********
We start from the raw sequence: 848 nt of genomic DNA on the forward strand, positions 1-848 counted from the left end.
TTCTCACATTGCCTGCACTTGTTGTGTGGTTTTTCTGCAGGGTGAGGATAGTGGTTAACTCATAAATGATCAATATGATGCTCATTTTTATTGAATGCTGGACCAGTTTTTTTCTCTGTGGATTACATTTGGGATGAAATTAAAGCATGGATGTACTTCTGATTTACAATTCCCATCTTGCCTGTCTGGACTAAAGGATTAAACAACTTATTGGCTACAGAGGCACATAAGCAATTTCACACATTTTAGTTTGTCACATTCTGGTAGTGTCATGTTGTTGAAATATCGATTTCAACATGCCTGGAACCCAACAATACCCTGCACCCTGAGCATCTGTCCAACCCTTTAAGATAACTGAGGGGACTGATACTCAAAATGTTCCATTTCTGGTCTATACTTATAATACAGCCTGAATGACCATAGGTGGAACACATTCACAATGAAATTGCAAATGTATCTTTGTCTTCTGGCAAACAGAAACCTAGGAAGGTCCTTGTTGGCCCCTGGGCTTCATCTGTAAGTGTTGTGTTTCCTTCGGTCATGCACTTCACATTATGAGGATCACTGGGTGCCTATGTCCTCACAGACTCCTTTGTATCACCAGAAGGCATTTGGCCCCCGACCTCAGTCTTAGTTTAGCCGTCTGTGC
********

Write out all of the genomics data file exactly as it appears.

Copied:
We start from the raw sequence: 848 nt of genomic DNA on the forward strand, positions 1-848 counted from the left end.
TTCTCACATTGCCTGCACTTGTTGTGTGGTTTTTCTGCAGGGTGAGGATAGTGGTTAACTCATAAATGATCAATATGATGCTCATTTTTATTGAATGCTGGACCAGTTTTTTTCTCTGTGGATTACATTTGGGATGAAATTAAAGCATGGATGTACTTCTGATTTACAATTCCCATCTTGCCTGTCTGGACTAAAGGATTAAACAACTTATTGGCTACAGAGGCACATAAGCAATTTCACACATTTTAGTTTGTCACATTCTGGTAGTGTCATGTTGTTGAAATATCGATTTCAACATGCCTGGAACCCAACAATACCCTGCACCCTGAGCATCTGTCCAACCCTTTAAGATAACTGAGGGGACTGATACTCAAAATGTTCCATTTCTGGTCTATACTTATAATACAGCCTGAATGACCATAGGTGGAACACATTCACAATGAAATTGCAAATGTATCTTTGTCTTCTGGCAAACAGAAACCTAGGAAGGTCCTTGTTGGCCCCTGGGCTTCATCTGTAAGTGTTGTGTTTCCTTCGGTCATGCACTTCACATTATGAGGATCACTGGGTGCCTATGTCCTCACAGACTCCTTTGTATCACCAGAAGGCATTTGGCCCCCGACCTCAGTCTTAGTTTAGCCGTCTGTGC